This literature review was prepared utilizing sources available on conflict management styles and its influence on decision-making. Using eight different research studies, the information was reviewed, evaluated, and summarized with the main focus on the effect that conflict management styles have on a group’s decision-making.
A group’s conflict management style will more than likely have a direct influence on its decision making when decisions involve open conflict. The conflict management patterns may have two types of indirect effect on decision making, even when the decision making does not involve open disagreement. First, when groups make decisions, many of the same skills and processes involved in managing conflict may come into play. Groups should consider alternatives like, respond to others’ oppositions or try compromising. During conflict episodes, norms that evolve, seem likely to influence these interactions. Second, a group’s conflict management style may change relationships among members by swaying the communication climate as well as the roles the group members assume (Kuhn, 2000). During the research for this literature review, six different conflict management styles were identified and compared.
Benoliel (2017), noted that those who collaborate try to work with group members to come up with a solution that will fully satisfy everyone’s concerns by being assertive and cooperative. Williams (N.D.), along with agreed with Benoliel (2017), Evans (2013), and Mayglothing (201) that collaboration attempts to find a solution to the problem. Benoliel (2017) notes that collaborating works best when there is a long-term relationship at stake. There is no middle ground solution, the solution must satisfy everyone. Collaboration is appropriate when multiple perspectives need to be addressed, the relationship between the parties is important, the final solution is too important for anyone to be dissatisfied, or the beliefs of multiple stakeholders must be represented (Amaresan, 2018). All authors agreed that the problem have to be resolved and everyone should be satisfied with the solution.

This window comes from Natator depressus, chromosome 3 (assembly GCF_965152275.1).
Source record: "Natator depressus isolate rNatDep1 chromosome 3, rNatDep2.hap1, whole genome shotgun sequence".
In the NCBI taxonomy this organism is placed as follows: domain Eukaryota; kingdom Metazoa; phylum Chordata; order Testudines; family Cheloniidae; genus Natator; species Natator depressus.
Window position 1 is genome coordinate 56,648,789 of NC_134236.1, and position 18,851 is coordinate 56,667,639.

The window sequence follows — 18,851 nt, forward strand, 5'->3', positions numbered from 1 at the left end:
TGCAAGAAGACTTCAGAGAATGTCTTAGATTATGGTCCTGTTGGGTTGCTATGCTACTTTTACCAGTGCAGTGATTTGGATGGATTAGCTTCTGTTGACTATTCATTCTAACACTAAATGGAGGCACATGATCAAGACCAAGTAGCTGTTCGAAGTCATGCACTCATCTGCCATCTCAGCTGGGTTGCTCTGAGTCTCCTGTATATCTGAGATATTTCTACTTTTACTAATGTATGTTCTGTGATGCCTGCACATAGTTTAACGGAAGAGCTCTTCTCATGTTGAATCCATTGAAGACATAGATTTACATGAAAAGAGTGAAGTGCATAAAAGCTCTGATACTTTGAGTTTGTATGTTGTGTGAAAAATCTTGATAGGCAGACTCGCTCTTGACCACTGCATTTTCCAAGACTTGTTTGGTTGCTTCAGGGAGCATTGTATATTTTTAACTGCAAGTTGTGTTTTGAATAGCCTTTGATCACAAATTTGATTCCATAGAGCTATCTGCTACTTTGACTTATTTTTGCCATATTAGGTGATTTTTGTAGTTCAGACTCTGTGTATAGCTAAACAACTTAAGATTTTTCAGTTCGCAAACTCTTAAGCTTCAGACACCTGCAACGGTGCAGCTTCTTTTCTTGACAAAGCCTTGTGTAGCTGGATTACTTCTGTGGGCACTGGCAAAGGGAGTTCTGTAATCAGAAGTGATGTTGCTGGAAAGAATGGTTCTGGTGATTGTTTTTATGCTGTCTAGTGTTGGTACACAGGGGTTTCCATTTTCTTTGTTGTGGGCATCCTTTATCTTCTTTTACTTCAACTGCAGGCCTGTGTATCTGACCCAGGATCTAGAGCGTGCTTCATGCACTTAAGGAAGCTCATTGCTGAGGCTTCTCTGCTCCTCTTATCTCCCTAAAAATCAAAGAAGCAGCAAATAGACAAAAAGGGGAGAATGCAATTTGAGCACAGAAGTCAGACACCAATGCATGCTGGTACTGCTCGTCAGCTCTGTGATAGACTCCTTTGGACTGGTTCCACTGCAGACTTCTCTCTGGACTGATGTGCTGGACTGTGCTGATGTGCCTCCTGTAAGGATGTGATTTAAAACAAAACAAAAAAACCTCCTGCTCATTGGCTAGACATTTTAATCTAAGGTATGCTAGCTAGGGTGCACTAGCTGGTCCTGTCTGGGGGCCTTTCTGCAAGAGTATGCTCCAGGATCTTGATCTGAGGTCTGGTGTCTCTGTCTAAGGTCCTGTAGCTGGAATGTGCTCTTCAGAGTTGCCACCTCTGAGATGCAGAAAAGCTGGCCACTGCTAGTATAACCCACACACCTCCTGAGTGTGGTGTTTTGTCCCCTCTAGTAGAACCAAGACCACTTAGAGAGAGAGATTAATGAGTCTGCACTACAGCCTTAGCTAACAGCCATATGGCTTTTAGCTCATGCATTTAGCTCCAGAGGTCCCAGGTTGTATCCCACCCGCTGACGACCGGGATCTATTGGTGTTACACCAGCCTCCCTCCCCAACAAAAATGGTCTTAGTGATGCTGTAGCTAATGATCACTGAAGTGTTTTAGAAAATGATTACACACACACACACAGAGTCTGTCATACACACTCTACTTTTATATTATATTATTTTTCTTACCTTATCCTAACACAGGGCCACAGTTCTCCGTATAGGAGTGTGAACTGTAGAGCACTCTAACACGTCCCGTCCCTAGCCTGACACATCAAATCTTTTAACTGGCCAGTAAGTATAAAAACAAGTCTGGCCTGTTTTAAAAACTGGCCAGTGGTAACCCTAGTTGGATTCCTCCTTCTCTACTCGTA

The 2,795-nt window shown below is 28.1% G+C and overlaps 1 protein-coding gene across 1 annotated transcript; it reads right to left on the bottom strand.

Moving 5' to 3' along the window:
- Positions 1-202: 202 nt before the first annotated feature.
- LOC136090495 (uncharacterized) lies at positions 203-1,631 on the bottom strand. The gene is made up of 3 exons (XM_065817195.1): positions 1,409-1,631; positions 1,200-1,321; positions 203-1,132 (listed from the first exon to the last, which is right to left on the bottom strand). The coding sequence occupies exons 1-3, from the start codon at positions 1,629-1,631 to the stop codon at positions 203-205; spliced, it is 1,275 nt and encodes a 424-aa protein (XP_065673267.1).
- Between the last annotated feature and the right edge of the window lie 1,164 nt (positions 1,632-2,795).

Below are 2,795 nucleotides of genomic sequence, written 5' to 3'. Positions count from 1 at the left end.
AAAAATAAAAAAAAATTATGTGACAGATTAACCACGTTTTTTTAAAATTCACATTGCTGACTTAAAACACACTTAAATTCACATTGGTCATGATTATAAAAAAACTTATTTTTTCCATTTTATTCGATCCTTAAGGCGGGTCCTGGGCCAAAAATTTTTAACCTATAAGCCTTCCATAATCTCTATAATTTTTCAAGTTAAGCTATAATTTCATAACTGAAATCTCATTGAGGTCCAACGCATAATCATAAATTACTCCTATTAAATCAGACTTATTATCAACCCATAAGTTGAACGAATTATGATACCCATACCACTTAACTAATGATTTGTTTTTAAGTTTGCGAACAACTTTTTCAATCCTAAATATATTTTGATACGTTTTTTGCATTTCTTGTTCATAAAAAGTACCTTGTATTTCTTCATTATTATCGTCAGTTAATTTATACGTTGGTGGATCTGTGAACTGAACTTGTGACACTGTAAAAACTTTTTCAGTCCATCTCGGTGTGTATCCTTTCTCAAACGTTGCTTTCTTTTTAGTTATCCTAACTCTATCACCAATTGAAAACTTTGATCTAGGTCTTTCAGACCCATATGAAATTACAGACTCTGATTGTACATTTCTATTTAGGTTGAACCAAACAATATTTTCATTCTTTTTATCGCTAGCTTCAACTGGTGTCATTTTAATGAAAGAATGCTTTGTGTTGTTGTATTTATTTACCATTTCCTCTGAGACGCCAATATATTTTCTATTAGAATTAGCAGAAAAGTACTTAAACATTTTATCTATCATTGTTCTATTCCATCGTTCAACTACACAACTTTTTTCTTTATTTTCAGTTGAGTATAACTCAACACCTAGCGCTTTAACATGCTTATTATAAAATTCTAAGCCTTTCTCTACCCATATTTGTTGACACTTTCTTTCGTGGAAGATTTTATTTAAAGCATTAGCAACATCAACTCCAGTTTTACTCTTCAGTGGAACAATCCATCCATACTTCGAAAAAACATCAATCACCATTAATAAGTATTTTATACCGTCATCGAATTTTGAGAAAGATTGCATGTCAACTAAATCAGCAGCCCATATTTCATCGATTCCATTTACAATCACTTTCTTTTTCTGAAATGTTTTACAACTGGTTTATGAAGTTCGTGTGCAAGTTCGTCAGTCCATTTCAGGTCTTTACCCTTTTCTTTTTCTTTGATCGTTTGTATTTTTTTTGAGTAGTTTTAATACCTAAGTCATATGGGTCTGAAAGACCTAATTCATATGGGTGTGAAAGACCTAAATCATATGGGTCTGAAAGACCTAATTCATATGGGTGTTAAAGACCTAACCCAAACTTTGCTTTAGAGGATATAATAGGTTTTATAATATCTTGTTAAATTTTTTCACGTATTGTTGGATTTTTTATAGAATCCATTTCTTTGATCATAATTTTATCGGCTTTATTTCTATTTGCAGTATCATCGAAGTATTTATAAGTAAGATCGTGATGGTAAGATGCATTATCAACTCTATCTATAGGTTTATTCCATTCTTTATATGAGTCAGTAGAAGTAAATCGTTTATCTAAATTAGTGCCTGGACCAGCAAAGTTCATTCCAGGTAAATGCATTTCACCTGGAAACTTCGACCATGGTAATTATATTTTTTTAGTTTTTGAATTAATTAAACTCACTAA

Beckwith (2015), concluded that collaboration is the best style by far because it causes groups to work together so that everyone can be a winner. Meier (2011), Amaresan (2018), Williams (n.d.), and Terrell (n.d.), stated it a bit different and noted that collaboration or cooperation is a “win-win” strategy, but needs to be used effectively.
Meier (2011), however, concludes that collaboration requires a high-degree of trust amongst the group in reaching a consensus and can require a lot of time and effort to get all group members on board to produce all of the ideas.
Competing or Directing, according to Meier (2011) and Terrell (n.d.), says that this is a “win-lose” approach. This outcome of this style of conflict management usually results in one party having their wants and needs met, while the other person does not. The “win-lose” approach shows no cooperation. Unfortunately, this approach was nurtured in many people from an early age where one learns that they need to beat out others to get what they want. This strategy can cause animosity, bitterness, and further aggression down the road (Terrell, 2016).
Meier (2011), along with Benoliel (2017), Evans (2013), and Terrell (2016) all agree that individuals who compete are normally assertive and stubborn and only prepared to pursue one’s own interests at another person’s expense. Using this style will work without caring about the relationship but the end result is important (Benoliel, 2017). A firm stance is taken in the competing style and the individual refuses to see the perspectives of the other parties. Only one viewpoint is pushed and the individual pushing their viewpoint keeps rejecting ideas of others until they get their way Amaresan, (2018). Mayglothling (2017), also believes that competing or directing is one-sided. This occurs when one person involved in a disagreement dictates to others, instructs others, and leaves no opportunity for alternative ideas.